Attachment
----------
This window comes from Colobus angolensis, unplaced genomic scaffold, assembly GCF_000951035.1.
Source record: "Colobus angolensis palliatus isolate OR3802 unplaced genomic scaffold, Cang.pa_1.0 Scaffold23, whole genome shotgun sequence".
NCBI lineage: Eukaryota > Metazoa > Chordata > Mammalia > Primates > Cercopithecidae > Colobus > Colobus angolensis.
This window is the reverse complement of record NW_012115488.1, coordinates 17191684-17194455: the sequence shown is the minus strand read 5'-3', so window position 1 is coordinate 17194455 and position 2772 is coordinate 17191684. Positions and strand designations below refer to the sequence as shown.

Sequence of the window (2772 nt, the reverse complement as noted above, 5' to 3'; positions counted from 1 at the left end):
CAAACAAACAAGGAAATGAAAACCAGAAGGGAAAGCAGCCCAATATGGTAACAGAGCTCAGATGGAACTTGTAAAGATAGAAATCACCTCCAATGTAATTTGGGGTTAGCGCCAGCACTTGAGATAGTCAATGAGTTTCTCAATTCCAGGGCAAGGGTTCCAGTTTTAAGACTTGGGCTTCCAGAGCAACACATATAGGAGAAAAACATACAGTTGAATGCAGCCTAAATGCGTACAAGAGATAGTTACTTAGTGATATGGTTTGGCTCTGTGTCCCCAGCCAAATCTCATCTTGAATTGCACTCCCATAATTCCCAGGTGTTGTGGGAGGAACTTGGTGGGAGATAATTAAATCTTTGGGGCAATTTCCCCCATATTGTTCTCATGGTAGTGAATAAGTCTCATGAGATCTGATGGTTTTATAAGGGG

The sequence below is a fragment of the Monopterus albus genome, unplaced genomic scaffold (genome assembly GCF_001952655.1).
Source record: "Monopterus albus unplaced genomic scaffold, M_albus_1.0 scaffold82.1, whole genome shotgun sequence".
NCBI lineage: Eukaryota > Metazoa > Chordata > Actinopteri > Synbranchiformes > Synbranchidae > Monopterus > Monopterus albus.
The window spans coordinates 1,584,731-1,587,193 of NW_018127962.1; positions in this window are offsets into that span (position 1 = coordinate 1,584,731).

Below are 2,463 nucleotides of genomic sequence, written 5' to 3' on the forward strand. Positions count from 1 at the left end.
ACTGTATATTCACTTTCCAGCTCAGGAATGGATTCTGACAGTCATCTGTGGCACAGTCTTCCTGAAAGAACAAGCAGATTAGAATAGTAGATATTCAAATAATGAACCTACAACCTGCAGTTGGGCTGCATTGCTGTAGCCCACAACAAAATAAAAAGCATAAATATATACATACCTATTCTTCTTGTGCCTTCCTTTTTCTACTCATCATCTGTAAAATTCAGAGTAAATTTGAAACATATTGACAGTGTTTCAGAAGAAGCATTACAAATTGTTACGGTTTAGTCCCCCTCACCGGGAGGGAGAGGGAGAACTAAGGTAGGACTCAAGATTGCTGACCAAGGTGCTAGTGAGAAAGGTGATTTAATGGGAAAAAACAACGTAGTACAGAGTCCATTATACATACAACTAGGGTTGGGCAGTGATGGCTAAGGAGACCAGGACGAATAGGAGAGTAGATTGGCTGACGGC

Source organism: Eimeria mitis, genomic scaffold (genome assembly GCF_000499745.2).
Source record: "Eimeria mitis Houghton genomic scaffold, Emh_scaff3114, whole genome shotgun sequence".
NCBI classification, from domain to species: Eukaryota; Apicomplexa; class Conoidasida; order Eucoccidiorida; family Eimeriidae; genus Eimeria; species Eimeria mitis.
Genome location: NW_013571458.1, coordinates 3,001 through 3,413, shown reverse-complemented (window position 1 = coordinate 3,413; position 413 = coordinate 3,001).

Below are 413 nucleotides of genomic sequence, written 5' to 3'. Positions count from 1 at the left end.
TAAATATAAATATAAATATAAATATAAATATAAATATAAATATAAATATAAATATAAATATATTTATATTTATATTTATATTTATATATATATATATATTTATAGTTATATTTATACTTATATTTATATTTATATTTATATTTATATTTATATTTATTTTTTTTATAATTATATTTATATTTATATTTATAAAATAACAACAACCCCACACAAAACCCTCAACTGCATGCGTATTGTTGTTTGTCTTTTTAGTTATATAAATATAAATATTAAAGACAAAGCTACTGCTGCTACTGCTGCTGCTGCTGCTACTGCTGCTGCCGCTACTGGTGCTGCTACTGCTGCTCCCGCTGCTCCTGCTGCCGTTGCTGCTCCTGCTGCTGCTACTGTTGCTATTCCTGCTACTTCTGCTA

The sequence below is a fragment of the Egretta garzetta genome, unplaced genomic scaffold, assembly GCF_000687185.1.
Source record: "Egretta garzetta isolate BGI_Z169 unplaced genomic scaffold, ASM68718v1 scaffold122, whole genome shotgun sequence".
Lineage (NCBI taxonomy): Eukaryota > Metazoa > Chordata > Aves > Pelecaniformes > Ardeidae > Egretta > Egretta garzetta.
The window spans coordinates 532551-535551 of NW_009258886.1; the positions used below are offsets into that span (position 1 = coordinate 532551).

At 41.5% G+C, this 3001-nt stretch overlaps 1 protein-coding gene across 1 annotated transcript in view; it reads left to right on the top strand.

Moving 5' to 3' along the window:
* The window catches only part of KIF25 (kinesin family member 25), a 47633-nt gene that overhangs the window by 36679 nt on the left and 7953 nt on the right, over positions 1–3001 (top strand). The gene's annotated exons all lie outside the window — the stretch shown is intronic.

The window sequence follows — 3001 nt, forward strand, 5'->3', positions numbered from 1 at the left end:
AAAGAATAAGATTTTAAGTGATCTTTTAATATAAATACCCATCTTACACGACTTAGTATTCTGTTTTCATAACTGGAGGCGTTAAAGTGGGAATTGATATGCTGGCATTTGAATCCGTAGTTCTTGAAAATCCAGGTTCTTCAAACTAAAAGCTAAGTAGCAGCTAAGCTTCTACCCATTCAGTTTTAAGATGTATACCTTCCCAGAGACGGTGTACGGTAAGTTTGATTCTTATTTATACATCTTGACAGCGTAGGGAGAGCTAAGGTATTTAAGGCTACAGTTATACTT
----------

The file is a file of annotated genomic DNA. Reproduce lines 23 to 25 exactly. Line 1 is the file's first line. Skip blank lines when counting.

At 41.5% G+C, this 3001-nt stretch overlaps 1 protein-coding gene across 1 annotated transcript in view; it reads left to right on the top strand.

Moving 5' to 3' along the window:
* The window catches only part of KIF25 (kinesin family member 25), a 47633-nt gene that overhangs the window by 36679 nt on the left and 7953 nt on the right, over positions 1–3001 (top strand). The gene's annotated exons all lie outside the window — the stretch shown is intronic.